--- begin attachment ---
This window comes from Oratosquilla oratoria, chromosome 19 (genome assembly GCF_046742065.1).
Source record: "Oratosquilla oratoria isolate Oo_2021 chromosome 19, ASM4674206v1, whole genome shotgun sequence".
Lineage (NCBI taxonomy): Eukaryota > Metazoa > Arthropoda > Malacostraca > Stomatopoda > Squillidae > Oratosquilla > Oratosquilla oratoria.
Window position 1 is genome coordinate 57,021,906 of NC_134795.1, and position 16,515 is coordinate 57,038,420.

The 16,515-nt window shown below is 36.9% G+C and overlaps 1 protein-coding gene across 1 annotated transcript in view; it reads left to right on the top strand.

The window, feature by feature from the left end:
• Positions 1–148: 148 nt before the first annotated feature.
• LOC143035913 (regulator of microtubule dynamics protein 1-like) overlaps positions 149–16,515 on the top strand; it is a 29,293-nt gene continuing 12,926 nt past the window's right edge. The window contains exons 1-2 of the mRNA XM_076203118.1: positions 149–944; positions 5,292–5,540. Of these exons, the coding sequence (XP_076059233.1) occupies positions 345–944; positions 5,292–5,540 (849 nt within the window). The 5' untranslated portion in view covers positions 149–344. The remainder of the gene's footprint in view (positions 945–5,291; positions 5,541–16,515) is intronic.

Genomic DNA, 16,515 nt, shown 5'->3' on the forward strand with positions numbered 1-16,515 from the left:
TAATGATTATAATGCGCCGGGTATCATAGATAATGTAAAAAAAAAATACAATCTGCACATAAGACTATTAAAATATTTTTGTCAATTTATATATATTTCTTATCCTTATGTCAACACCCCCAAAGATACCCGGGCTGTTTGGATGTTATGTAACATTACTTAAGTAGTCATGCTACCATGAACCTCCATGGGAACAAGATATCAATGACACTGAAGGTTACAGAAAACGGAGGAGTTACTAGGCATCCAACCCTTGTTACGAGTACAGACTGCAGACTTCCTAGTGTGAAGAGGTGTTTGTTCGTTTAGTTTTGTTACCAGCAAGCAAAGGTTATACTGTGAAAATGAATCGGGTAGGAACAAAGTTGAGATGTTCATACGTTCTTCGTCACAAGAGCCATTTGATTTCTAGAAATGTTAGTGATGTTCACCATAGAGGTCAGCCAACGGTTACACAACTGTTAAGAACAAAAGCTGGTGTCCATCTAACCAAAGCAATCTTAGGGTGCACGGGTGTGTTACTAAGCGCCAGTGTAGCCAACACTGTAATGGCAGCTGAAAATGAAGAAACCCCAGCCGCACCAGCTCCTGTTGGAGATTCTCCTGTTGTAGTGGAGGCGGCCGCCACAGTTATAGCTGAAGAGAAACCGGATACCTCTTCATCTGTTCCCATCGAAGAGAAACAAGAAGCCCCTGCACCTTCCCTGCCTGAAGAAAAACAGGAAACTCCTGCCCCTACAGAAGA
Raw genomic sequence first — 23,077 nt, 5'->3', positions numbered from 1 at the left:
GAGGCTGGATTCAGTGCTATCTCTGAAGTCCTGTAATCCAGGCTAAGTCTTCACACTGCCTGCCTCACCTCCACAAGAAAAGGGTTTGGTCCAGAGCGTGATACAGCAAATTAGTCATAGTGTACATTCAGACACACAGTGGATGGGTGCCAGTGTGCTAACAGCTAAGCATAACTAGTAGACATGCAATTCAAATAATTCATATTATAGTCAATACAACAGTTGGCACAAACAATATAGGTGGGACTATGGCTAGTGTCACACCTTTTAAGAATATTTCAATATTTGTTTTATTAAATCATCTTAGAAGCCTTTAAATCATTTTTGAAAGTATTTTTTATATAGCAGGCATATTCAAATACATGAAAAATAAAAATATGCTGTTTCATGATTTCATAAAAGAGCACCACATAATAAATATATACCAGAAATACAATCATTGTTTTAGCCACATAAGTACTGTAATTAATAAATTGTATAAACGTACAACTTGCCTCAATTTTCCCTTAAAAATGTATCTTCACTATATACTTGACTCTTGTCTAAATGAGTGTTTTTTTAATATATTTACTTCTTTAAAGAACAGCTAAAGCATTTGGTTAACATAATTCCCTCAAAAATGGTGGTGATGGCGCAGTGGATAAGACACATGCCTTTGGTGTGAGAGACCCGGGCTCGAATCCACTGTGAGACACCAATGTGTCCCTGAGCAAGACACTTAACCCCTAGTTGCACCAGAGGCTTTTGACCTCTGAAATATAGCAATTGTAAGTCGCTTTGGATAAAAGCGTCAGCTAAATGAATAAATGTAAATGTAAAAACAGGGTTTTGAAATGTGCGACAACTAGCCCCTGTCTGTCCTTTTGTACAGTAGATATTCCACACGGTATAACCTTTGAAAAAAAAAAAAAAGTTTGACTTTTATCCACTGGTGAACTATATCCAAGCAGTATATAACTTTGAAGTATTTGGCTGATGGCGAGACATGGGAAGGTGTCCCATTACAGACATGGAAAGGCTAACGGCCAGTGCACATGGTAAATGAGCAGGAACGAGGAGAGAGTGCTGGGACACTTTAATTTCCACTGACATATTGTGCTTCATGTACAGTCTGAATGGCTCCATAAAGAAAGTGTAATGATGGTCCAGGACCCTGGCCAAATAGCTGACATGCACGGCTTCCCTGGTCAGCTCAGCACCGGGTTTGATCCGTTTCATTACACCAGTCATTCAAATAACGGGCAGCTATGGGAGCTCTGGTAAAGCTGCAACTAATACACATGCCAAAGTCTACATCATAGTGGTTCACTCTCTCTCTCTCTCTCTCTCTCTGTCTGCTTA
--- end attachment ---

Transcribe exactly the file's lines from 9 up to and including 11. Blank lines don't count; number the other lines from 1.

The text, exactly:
Genomic DNA, 16,515 nt, shown 5'->3' on the forward strand with positions numbered 1-16,515 from the left:
TAATGATTATAATGCGCCGGGTATCATAGATAATGTAAAAAAAAAATACAATCTGCACATAAGACTATTAAAATATTTTTGTCAATTTATATATATTTCTTATCCTTATGTCAACACCCCCAAAGATACCCGGGCTGTTTGGATGTTATGTAACATTACTTAAGTAGTCATGCTACCATGAACCTCCATGGGAACAAGATATCAATGACACTGAAGGTTACAGAAAACGGAGGAGTTACTAGGCATCCAACCCTTGTTACGAGTACAGACTGCAGACTTCCTAGTGTGAAGAGGTGTTTGTTCGTTTAGTTTTGTTACCAGCAAGCAAAGGTTATACTGTGAAAATGAATCGGGTAGGAACAAAGTTGAGATGTTCATACGTTCTTCGTCACAAGAGCCATTTGATTTCTAGAAATGTTAGTGATGTTCACCATAGAGGTCAGCCAACGGTTACACAACTGTTAAGAACAAAAGCTGGTGTCCATCTAACCAAAGCAATCTTAGGGTGCACGGGTGTGTTACTAAGCGCCAGTGTAGCCAACACTGTAATGGCAGCTGAAAATGAAGAAACCCCAGCCGCACCAGCTCCTGTTGGAGATTCTCCTGTTGTAGTGGAGGCGGCCGCCACAGTTATAGCTGAAGAGAAACCGGATACCTCTTCATCTGTTCCCATCGAAGAGAAACAAGAAGCCCCTGCACCTTCCCTGCCTGAAGAAAAACAGGAAACTCCTGCCCCTACAGAAGA
Raw genomic sequence first — 23,077 nt, 5'->3', positions numbered from 1 at the left: